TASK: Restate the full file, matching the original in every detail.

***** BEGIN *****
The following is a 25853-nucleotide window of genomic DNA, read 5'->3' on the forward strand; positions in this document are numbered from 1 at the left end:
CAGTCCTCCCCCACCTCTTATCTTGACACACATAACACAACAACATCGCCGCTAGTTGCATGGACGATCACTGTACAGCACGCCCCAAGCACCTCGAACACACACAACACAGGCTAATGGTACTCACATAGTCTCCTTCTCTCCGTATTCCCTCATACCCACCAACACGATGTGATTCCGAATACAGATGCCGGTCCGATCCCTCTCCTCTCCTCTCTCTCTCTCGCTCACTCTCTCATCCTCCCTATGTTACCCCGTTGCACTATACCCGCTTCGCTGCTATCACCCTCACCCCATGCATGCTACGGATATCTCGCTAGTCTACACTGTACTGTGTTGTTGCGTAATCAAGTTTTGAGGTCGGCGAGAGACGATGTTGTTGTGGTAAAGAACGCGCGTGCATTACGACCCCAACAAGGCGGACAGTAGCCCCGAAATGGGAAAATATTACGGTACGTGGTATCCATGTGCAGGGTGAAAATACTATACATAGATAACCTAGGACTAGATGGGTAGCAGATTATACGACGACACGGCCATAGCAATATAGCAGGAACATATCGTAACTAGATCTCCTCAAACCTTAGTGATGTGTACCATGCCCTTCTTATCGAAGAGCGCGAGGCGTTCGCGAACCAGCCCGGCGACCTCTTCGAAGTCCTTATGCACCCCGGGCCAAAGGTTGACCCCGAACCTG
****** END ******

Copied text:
The following is a 25853-nucleotide window of genomic DNA, read 5'->3' on the forward strand; positions in this document are numbered from 1 at the left end:
CAGTCCTCCCCCACCTCTTATCTTGACACACATAACACAACAACATCGCCGCTAGTTGCATGGACGATCACTGTACAGCACGCCCCAAGCACCTCGAACACACACAACACAGGCTAATGGTACTCACATAGTCTCCTTCTCTCCGTATTCCCTCATACCCACCAACACGATGTGATTCCGAATACAGATGCCGGTCCGATCCCTCTCCTCTCCTCTCTCTCTCTCGCTCACTCTCTCATCCTCCCTATGTTACCCCGTTGCACTATACCCGCTTCGCTGCTATCACCCTCACCCCATGCATGCTACGGATATCTCGCTAGTCTACACTGTACTGTGTTGTTGCGTAATCAAGTTTTGAGGTCGGCGAGAGACGATGTTGTTGTGGTAAAGAACGCGCGTGCATTACGACCCCAACAAGGCGGACAGTAGCCCCGAAATGGGAAAATATTACGGTACGTGGTATCCATGTGCAGGGTGAAAATACTATACATAGATAACCTAGGACTAGATGGGTAGCAGATTATACGACGACACGGCCATAGCAATATAGCAGGAACATATCGTAACTAGATCTCCTCAAACCTTAGTGATGTGTACCATGCCCTTCTTATCGAAGAGCGCGAGGCGTTCGCGAACCAGCCCGGCGACCTCTTCGAAGTCCTTATGCACCCCGGGCCAAAGGTTGACCCCGAACCTG